Concert Review: Tears for Fears, Hall & Oates
In the 80s, we fought another revolution against the British. Only this time, the Brits were planning a musical invasion of the United States – the second one in 20 years. Bands such as Culture Club, Duran Duran and Frankie Goes to Hollywood took the country by storm, challenging such domestic acts as Bruce Springsteen, Madonna, Michael Jackson and Prince.
Their weapon of choice was New Wave, and they wielded it with such precision and destruction that we could barely hold our own on the Billboard Charts. The foreigners eventually retreated, leaving us with heavy metal and hip-hop. Oh well. So much for the golden years.
A now familiar trend has developed in which old 80s acts will tour with each other in one blast of nostalgia; you’ll see Styx with REO Speedwagon and Foreigner, Howard Jones with Paul Young and Katrina and the Waves. Sunday night at Infinite Energy Arena, it was Tears for Fears with Daryl Hall & John Oates. And although they were double-billed, it still seemed like I had to compare the Brits with the Yanks. And in this case, the Brits won by a landslide.
First was Best
Tears for Fears performed first, which in billing means that they were the opening act. And after 35 years, they still sounded as sharp as ever; Roland Orzabal sounded just like he did when he sang all those hits from the 80s. (Curt Smith was a little pitchy at times, to quote Randy Jackson.) They performed all their hits – both the oldies and the newer songs, which are Beatlesque in nature. “Everybody Loves a Happy Ending” is “A Day in the Life” revisited, complete with alarm clock and different suites. The duo also performed “Sowing the Seeds of Love” to such perfection that it’s now my favorite Tears for Fears song.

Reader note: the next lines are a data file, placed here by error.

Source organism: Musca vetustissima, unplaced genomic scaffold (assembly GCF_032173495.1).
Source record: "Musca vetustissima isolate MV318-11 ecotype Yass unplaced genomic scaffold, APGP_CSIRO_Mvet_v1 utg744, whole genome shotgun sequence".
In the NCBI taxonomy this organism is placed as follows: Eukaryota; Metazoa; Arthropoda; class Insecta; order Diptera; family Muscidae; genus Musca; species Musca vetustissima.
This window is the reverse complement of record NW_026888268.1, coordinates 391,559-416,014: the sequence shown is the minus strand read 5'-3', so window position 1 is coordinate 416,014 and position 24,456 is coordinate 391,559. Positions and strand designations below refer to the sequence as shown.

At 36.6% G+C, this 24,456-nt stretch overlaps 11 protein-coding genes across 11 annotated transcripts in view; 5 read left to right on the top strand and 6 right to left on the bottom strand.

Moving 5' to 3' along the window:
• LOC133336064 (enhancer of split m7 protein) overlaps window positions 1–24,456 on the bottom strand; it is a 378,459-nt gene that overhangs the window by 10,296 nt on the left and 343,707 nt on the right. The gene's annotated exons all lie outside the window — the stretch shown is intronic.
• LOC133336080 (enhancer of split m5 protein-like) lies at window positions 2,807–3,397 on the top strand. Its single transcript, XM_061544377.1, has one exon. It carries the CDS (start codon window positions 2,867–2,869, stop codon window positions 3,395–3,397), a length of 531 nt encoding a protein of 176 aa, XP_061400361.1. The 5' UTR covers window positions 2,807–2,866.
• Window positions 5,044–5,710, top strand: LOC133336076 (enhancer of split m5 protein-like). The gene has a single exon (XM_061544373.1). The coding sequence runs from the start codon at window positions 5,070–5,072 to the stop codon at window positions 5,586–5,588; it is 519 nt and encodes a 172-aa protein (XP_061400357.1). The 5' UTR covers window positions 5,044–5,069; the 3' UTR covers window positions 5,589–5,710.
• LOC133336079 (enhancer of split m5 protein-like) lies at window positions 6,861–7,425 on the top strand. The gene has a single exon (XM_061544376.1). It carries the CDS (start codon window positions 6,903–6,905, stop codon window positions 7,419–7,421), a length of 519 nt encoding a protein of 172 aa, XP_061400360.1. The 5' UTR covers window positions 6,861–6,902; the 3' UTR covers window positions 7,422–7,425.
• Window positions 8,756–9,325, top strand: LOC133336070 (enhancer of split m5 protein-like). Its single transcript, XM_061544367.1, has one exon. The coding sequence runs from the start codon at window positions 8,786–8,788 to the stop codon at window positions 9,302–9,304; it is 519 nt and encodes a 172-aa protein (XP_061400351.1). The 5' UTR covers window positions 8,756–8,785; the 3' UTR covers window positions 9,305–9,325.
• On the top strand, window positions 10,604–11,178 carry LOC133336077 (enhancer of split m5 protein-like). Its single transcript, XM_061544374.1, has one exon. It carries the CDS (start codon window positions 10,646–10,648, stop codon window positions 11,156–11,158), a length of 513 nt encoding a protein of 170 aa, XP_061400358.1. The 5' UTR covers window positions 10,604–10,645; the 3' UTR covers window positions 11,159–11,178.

Orzabal led a cover of Radiohead’s “Creep” and showcased his vocal range; the rendition sent chills down my spine. The group also performed a number of songs from their first album, The Hurting, which unfortunately was lost on most of the crowd, who was there to hear “Shout” and “Everybody Wants to Rule the World.” My only complaint was they didn’t play long enough, but they had to make way for Mssrs. Hall and Oates.
And what a disappointment they were.
Hall & Oates: A half-hearted attempt
Sounding nothing like their polished sound on records, the duo ad-libbed their way through most of their hits. Now I know that after playing “Maneater” 1,500 times, you’re bound to make some changes. But at times, the songs didn’t even sound similar to the original, and both Hall and Oates changed the melodies so much there was no way to sing along.
It was about this time that I realized I never really liked Daryl Hall & John Oates. Much of their success can be pointed to the glossy sounds they made in the studio. Granted, I’ve heard they can give a good show without all the vocal changes and instrumentation, but this was not that night. It didn’t help that the sound system was terrible; I counted instances of feedback seven times during the set.
The only time the ad-libbing worked was during the walk through the 70s, with their early hits “Sarah Smile” and “She’s Gone.” The Philly soul sound really came through and was quite enjoyable. But then they launched into “I Can’t Go For That,” and instead of the groove of the synthesizers providing the beat, they turned it into a rock-soul number that was disappointing. By the encore, which featured most of their big hits (“Rich Girl,” “Private Eyes,” and “You Make My Dreams Come True”), they had gone back to their ad-libbing and vocal acrobatics.
The Brits dominated the airwaves during the early- to mid-1980s, and at Infinite Energy Arena, they dominated again. God Save the Queen.